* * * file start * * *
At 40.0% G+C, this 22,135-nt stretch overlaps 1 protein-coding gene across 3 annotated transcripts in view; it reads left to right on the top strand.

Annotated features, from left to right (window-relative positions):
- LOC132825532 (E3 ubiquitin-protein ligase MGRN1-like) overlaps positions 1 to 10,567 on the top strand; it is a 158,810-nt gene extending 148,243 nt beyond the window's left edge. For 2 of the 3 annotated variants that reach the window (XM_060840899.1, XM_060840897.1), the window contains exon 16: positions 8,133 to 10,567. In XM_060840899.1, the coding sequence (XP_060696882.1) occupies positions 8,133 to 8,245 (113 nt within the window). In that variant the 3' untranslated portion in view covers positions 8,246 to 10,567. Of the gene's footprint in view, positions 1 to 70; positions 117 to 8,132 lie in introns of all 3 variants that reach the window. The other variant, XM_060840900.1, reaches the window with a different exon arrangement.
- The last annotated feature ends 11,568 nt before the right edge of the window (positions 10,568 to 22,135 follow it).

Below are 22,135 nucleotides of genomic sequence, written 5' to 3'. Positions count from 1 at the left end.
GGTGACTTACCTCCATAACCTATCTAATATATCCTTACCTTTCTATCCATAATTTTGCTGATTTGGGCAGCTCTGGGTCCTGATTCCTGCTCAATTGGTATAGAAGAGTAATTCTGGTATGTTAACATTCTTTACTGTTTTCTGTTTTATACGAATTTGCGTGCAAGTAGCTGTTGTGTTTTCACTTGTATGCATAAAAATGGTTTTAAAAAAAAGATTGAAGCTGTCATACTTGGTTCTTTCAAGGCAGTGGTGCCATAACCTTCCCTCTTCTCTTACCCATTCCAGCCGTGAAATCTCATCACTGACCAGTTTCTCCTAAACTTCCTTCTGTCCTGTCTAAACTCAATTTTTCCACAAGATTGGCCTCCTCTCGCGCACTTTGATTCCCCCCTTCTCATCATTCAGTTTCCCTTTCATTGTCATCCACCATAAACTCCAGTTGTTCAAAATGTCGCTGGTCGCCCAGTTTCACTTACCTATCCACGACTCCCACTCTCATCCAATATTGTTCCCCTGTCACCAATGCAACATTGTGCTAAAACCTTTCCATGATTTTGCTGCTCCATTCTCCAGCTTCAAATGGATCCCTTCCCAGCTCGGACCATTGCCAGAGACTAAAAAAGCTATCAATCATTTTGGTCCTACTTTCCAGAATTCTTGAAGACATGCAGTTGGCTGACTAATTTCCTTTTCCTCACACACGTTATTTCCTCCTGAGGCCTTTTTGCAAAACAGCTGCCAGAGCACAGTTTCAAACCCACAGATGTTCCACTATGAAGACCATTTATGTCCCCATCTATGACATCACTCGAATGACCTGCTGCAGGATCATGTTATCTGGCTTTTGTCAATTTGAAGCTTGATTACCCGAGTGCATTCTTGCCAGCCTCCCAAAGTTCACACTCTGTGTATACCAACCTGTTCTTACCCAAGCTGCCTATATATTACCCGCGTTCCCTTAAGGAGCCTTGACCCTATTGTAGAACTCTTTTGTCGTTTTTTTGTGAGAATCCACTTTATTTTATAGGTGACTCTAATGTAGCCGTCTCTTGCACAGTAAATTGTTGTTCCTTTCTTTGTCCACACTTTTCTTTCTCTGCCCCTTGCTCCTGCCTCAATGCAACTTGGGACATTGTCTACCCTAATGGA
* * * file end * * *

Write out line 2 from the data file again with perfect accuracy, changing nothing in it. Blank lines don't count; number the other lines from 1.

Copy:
Annotated features, from left to right (window-relative positions):